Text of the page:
Parts of a VCMP

Explanation of the different components that makes up the VCMP

VC Registry

The VC registry is a component of the VCMP that allows users to store and manage their verifiable credentials, and make them available to others who need to verify their identity or other attributes.

The VC registry is an onchain and public storage on the VCMP that maintains the VC Index <> VC Hash so that credentials can be verified. It contains only a map from the VC index and VC hash which is used to check the validity of the VC content. When a VC is generated, the Parachain VCMP extrinsic vc_issued is called (one of the parameters is the generated VC, encrypted by the user’s shielding key; and the other parameters are vc_index, vc_hash, etc), and VCMP outputs an VC_issued event. At the same time, the VCMP inserts a new record into the VC Registry, the key isvc_index, and the value is vc_context (this includes subject, vc_hashand vc_status). The default vc_status is active.

The registry does not store all the content of a VC. Rather, it stores only the VC index and context to ensure that the privacy of users is protected. It is responsible for maintaining a list or directory of issued credentials. The registry typically includes the VC subject (the individual to whom the credential was issued), the VC status (active, revoked, expired, etc.), and the VC hash. This information can be accessed by verifiers to verify the authenticity and validity of a credential presented by a holder.

The registry can also provide additional services, such as allowing holders to manage their credentials, enabling issuers to publish and share information about their credentials, or withdrawing access to the credential.

Summarily, the cycle of the sequence of events in a verifiable credential ecosystem is as follows:

  1. Issue. The first event in the sequence is the issuance of a VC. This involves an issuer issuing a verifiable credential to a holder.

  2. Transfer. Once received by the holder, the holder may transfer one or more of its VC to another holder or may optionally present its VC(s) to a verifier.

  3. Verify. The verifier determines the authenticity of the VC and this includes a status check for revocation of the verifiable credential.

  4. An issuer might then decide to revoke a verifiable credential; or

  5. A holder might delete a verifiable credential.

Although the order of the actions above is not always fixed, the most common sequence of action is usually:

  • An issuer issues to a holder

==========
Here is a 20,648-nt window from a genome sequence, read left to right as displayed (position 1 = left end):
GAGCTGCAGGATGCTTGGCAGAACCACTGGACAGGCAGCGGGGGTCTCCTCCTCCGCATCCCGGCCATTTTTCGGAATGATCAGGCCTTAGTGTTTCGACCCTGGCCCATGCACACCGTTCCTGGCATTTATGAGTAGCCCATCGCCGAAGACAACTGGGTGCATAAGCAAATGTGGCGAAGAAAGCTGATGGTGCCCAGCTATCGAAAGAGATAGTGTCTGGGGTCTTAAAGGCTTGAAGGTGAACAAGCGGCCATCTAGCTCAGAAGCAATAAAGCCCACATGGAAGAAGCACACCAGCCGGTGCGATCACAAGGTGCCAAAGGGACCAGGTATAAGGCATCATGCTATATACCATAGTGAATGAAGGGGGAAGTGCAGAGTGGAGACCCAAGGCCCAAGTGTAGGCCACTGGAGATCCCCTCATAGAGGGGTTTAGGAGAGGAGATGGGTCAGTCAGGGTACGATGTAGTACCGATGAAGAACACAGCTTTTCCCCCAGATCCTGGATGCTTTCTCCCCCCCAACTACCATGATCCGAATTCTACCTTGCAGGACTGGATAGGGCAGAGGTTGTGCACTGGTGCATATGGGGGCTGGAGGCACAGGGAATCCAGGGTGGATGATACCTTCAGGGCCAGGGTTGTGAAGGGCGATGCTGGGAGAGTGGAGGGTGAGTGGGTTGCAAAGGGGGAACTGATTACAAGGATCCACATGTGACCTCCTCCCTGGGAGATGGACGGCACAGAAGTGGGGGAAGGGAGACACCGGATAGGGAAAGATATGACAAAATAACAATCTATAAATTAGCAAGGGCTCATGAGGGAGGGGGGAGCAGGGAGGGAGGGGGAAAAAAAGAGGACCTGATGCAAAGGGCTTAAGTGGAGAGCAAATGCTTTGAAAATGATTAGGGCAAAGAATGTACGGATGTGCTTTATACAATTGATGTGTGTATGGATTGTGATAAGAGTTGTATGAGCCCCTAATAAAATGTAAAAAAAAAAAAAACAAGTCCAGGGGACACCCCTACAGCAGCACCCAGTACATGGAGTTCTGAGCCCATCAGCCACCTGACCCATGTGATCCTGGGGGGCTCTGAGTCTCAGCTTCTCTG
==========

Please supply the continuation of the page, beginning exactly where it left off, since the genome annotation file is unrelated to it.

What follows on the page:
• The holder presents to a verifier

  • The verifier verifies.

Map, VC Index, and VC Context

The VC registry is made up of a Map and it consists of Index as a key, and Context as a value. The map is typically represented as a JSON object that contains a key-value pair for each context aim in the credential.

The VC Index is the key that provides a way for issuers and verifiers to find and share credentials with each other in a secure and efficient manner.

The VC Context is an important component of the registry it helps to ensure interoperability and consistency in the creation, verification, and management of VCs. It doesn’t contain any original VC content to protect user privacy but it acts as the value and is made up of the following three fields; Subject, Hash, and Status.

  • Subject

A subject is an entity to which the VC is issued and the VC is about. The subject can be an individual person, an organization, or any other entity that can be described using a set of claims or contexts.

  • Blake2_256 Hash of VC:

The Blake2_256 hash of a verifiable credential is a cryptographic digest generated using the Blake2_256 hashing algorithm. This hash can be used to verify the integrity and authenticity of the credential, as any tampering with the contents of the credential will result in a different hash value.

  • Status

Status refers to the current validity or state of the VC registry. The status can indicate whether the credential of a user is active, disabled, or revoked. The status of a verifiable credential can change over time, depending on various factors, e.g, if the issuer revokes or suspends the credential for some reason.

The status of a verifiable credential is an important aspect of its validity and can be used by relying parties to make informed decisions about whether to trust and rely on the claims contained in the verifiable credential.

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